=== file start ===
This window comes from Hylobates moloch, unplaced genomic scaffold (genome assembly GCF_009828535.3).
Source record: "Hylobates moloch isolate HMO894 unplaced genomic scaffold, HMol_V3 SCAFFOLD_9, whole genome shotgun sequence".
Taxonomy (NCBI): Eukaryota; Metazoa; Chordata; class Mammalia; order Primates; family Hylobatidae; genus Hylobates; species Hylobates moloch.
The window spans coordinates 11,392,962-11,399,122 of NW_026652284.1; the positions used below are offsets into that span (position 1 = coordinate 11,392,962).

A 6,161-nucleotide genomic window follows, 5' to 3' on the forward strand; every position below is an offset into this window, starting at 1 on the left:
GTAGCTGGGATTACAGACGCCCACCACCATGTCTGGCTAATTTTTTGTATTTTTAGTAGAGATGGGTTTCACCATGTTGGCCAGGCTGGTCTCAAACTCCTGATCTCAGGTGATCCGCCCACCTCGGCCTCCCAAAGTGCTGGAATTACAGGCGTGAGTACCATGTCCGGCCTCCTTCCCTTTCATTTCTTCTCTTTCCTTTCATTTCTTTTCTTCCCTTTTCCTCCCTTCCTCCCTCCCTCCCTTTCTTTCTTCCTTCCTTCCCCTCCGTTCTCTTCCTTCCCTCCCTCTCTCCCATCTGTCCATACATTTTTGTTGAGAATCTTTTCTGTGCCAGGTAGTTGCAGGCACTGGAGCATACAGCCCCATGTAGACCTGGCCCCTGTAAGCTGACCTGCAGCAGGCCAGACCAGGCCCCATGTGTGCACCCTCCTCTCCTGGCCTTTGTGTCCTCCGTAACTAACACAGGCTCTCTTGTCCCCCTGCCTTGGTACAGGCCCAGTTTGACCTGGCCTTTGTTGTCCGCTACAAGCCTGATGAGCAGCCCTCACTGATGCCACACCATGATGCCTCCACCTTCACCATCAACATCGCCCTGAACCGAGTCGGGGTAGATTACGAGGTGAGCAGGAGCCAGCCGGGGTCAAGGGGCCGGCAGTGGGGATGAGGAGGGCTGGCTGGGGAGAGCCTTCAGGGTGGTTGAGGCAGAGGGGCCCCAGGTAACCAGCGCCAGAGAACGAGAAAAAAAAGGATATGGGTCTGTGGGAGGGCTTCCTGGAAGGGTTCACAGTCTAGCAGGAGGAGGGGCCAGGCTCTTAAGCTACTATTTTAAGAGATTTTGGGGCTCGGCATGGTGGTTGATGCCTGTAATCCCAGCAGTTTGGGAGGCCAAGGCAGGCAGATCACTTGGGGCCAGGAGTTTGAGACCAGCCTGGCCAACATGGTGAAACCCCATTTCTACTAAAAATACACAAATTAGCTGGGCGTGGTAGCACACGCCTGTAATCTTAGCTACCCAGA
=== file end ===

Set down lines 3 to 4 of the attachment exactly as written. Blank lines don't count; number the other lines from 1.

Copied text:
Taxonomy (NCBI): Eukaryota; Metazoa; Chordata; class Mammalia; order Primates; family Hylobatidae; genus Hylobates; species Hylobates moloch.
The window spans coordinates 11,392,962-11,399,122 of NW_026652284.1; the positions used below are offsets into that span (position 1 = coordinate 11,392,962).